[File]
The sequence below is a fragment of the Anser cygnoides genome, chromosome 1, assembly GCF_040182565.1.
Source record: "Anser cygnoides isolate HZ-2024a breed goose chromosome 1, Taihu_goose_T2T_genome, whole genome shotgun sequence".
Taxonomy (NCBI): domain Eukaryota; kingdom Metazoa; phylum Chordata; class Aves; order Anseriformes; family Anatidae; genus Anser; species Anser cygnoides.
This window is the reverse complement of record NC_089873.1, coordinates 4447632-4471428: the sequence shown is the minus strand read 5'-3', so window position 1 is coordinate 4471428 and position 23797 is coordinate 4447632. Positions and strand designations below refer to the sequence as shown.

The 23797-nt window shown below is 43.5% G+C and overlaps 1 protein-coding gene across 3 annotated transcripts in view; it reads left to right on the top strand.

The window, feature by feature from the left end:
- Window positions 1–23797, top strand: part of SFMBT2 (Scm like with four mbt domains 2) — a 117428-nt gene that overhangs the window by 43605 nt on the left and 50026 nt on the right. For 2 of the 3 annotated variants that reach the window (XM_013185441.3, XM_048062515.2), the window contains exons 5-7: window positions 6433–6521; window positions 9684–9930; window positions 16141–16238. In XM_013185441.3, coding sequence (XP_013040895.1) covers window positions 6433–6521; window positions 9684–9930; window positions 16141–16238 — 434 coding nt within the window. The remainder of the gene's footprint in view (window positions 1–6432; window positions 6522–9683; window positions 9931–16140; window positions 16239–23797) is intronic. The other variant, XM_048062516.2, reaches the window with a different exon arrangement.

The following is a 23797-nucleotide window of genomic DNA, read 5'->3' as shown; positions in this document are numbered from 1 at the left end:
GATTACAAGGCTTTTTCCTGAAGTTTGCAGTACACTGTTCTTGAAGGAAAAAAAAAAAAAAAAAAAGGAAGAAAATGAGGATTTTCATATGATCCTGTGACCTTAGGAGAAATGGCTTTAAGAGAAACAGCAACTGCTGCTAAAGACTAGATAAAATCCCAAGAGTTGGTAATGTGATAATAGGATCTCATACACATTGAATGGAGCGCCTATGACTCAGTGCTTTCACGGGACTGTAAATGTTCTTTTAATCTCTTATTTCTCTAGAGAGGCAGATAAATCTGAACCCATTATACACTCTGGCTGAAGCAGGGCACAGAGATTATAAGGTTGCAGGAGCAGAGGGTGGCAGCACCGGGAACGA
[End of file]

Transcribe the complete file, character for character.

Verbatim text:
The sequence below is a fragment of the Anser cygnoides genome, chromosome 1, assembly GCF_040182565.1.
Source record: "Anser cygnoides isolate HZ-2024a breed goose chromosome 1, Taihu_goose_T2T_genome, whole genome shotgun sequence".
Taxonomy (NCBI): domain Eukaryota; kingdom Metazoa; phylum Chordata; class Aves; order Anseriformes; family Anatidae; genus Anser; species Anser cygnoides.
This window is the reverse complement of record NC_089873.1, coordinates 4447632-4471428: the sequence shown is the minus strand read 5'-3', so window position 1 is coordinate 4471428 and position 23797 is coordinate 4447632. Positions and strand designations below refer to the sequence as shown.

The 23797-nt window shown below is 43.5% G+C and overlaps 1 protein-coding gene across 3 annotated transcripts in view; it reads left to right on the top strand.

The window, feature by feature from the left end:
- Window positions 1–23797, top strand: part of SFMBT2 (Scm like with four mbt domains 2) — a 117428-nt gene that overhangs the window by 43605 nt on the left and 50026 nt on the right. For 2 of the 3 annotated variants that reach the window (XM_013185441.3, XM_048062515.2), the window contains exons 5-7: window positions 6433–6521; window positions 9684–9930; window positions 16141–16238. In XM_013185441.3, coding sequence (XP_013040895.1) covers window positions 6433–6521; window positions 9684–9930; window positions 16141–16238 — 434 coding nt within the window. The remainder of the gene's footprint in view (window positions 1–6432; window positions 6522–9683; window positions 9931–16140; window positions 16239–23797) is intronic. The other variant, XM_048062516.2, reaches the window with a different exon arrangement.

The following is a 23797-nucleotide window of genomic DNA, read 5'->3' as shown; positions in this document are numbered from 1 at the left end:
GATTACAAGGCTTTTTCCTGAAGTTTGCAGTACACTGTTCTTGAAGGAAAAAAAAAAAAAAAAAAAGGAAGAAAATGAGGATTTTCATATGATCCTGTGACCTTAGGAGAAATGGCTTTAAGAGAAACAGCAACTGCTGCTAAAGACTAGATAAAATCCCAAGAGTTGGTAATGTGATAATAGGATCTCATACACATTGAATGGAGCGCCTATGACTCAGTGCTTTCACGGGACTGTAAATGTTCTTTTAATCTCTTATTTCTCTAGAGAGGCAGATAAATCTGAACCCATTATACACTCTGGCTGAAGCAGGGCACAGAGATTATAAGGTTGCAGGAGCAGAGGGTGGCAGCACCGGGAACGA